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November 21, 2011

South African farmer tries his hand at rice farming

by Wilma den Hartigh

The South African agricultural sector could soon add rice to its list of crops cultivated locally.

Rice has never been produced commercially in the country. According to the International Rice Research Institute (IRRI), 90% of the world's rice is cultivated in South, Southeast, and East Asia.

Globally, rice is grown in more than a hundred countries with a total harvested area of nearly 160-million hectares, producing more than 700-million tons every year.

One fifth of the world's population depends on rice cultivation for their livelihoods.

The South African economy and agricultural sector can benefit significantly from introducing another grain crop, says  local businessman Hennie Kruger, who is spearheading the project.

"This is a very positive development for the country and there are many farmers interested in growing rice."

He says that as rice is a cereal grain summer crop, many grain farmers would be interested in growing rice as a means to diversify their farming operations. Local production will also reduce the country's reliance on rice imports. South Africa imports two-million tons of the staple each year.

"Our farmers should produce much of the rice we need. It could become a major grain crop in South Africa," says Kruger.

According to Kruger, the absence of local rice plantings does not mean it can't be produced successfully in South Africa.

He says that about 10 years ago, studies by the Agricultural Research Council found rice to be a crop worth cultivating.

Recent commercial planting trials carried out by six farmers across the country yielded promising results.

"The trials show that rice does not have to be cultivated in water-logged fields. It can be planted in any soil, provided the soil contains 15% clay," explains Kruger.

He says that there is a common misconception that rice can only grow in watery paddy fields. However, because northern hemisphere agricultural countries receive much more rain than South Africa, crops such as rice are often grown in water.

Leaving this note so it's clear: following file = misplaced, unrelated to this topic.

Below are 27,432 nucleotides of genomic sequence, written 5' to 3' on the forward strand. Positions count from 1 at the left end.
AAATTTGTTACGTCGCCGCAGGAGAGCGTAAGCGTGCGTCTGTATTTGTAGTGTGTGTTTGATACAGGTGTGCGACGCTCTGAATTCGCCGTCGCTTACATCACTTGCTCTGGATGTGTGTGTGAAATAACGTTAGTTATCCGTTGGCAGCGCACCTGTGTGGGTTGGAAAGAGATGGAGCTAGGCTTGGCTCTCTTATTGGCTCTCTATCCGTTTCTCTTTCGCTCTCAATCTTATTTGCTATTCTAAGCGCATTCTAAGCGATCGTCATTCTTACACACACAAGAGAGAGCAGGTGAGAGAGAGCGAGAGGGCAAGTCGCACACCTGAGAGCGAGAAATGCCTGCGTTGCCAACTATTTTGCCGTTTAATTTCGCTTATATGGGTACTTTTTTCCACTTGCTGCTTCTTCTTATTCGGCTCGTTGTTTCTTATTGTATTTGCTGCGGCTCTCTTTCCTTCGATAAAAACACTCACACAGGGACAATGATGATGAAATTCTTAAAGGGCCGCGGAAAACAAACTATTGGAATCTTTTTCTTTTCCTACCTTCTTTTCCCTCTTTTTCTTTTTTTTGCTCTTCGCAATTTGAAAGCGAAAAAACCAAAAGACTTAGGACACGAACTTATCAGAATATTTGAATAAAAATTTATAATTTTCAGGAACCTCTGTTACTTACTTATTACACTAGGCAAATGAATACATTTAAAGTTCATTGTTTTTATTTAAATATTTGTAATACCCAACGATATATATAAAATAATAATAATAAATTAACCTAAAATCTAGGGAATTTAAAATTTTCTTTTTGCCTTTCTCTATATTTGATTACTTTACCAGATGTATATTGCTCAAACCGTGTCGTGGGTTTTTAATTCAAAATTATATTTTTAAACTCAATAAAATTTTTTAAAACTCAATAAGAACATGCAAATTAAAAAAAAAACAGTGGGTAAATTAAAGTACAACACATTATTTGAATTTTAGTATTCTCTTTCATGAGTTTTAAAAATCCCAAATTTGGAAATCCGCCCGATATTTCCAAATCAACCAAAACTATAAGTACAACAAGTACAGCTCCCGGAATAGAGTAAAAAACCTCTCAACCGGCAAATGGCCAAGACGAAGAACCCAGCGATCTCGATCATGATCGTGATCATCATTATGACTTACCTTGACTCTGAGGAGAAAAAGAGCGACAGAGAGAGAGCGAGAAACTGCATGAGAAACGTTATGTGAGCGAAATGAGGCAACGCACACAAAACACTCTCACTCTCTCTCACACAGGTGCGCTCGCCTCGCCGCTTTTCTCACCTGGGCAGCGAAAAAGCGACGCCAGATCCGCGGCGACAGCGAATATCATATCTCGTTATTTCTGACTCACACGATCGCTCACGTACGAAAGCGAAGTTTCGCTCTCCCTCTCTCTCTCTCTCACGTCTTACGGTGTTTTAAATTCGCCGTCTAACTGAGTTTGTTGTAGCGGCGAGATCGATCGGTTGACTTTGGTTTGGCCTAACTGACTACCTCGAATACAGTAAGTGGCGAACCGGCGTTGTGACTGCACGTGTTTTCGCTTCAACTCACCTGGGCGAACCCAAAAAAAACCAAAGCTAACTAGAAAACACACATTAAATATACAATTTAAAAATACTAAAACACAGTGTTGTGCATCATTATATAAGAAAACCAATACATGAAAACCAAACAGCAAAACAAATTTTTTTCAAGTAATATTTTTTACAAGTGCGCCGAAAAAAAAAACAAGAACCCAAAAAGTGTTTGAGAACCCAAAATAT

According to the IRRI, flood-prone rice producing ecosystems need special rice varieties that are suited to flooded environments. These rice plants must be adapted to conditions such as deep water, flash floods that could last longer than 10 days, salinity in low-lying coastal areas and problem soils.

In these environments, rice yields are low and extremely variable because of soil problems and unpredictable combinations of drought and flood.

The IRRI confirms that rice production under irrigation is viable. The irrigated rice environment accounts for about half of the harvested rice area and contributes 75% of global rice production.

Worldwide, about 80-million hectares of rice are grown in irrigated areas. High-yielding areas of irrigated rice can be found in China, Egypt, Japan, Indonesia, Vietnam, the Republic of Korea, and the Senegal River Valley in Africa.

Kruger says that with well-managed irrigation, rice can be grown in many areas across South Africa, such as Kwa-Zulu Natal, the western areas of the Free State province and even as far north as Thabazimbi in Limpopo province.

"When grown under irrigation the crop responds beautifully," he says.

A local seed company is looking into importing the rice seed initially, but in the near future the company would like to start seed selection on rice. Kruger estimates that within three years South Africa could have its own seed and the industry could be established commercially.

After harvest, the rice grain undergoes a number of processes depending on how it will be used. Such methods include, drying, storing, milling, and processing.

Rice processing facilities are not available in South Africa yet, but talks are underway with a local financier about investment to build such a facility.

mediaclubsouthafrica.com

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